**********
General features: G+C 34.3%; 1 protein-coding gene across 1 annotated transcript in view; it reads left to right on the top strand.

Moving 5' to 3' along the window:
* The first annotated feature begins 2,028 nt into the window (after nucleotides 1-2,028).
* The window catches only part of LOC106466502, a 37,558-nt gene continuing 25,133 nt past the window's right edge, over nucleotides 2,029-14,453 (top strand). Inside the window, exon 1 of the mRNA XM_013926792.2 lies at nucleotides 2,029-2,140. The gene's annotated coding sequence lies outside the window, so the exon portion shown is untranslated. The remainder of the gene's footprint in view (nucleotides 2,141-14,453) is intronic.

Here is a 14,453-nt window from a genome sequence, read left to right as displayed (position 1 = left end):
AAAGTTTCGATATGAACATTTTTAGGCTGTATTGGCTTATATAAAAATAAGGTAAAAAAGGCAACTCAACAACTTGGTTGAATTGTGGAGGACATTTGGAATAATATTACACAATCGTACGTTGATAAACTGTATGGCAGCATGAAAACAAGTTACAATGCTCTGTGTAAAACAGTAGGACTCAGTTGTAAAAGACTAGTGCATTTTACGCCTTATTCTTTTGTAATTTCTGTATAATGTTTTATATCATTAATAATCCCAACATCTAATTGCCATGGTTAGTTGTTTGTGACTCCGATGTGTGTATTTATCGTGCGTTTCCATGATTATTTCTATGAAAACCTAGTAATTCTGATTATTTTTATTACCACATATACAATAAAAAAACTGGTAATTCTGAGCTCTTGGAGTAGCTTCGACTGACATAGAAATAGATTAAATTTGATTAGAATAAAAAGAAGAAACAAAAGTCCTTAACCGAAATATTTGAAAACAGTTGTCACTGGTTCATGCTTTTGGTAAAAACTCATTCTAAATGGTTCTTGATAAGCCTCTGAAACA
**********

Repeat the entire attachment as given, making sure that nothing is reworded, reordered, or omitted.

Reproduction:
General features: G+C 34.3%; 1 protein-coding gene across 1 annotated transcript in view; it reads left to right on the top strand.

Moving 5' to 3' along the window:
* The first annotated feature begins 2,028 nt into the window (after nucleotides 1-2,028).
* The window catches only part of LOC106466502, a 37,558-nt gene continuing 25,133 nt past the window's right edge, over nucleotides 2,029-14,453 (top strand). Inside the window, exon 1 of the mRNA XM_013926792.2 lies at nucleotides 2,029-2,140. The gene's annotated coding sequence lies outside the window, so the exon portion shown is untranslated. The remainder of the gene's footprint in view (nucleotides 2,141-14,453) is intronic.

Here is a 14,453-nt window from a genome sequence, read left to right as displayed (position 1 = left end):
AAAGTTTCGATATGAACATTTTTAGGCTGTATTGGCTTATATAAAAATAAGGTAAAAAAGGCAACTCAACAACTTGGTTGAATTGTGGAGGACATTTGGAATAATATTACACAATCGTACGTTGATAAACTGTATGGCAGCATGAAAACAAGTTACAATGCTCTGTGTAAAACAGTAGGACTCAGTTGTAAAAGACTAGTGCATTTTACGCCTTATTCTTTTGTAATTTCTGTATAATGTTTTATATCATTAATAATCCCAACATCTAATTGCCATGGTTAGTTGTTTGTGACTCCGATGTGTGTATTTATCGTGCGTTTCCATGATTATTTCTATGAAAACCTAGTAATTCTGATTATTTTTATTACCACATATACAATAAAAAAACTGGTAATTCTGAGCTCTTGGAGTAGCTTCGACTGACATAGAAATAGATTAAATTTGATTAGAATAAAAAGAAGAAACAAAAGTCCTTAACCGAAATATTTGAAAACAGTTGTCACTGGTTCATGCTTTTGGTAAAAACTCATTCTAAATGGTTCTTGATAAGCCTCTGAAACA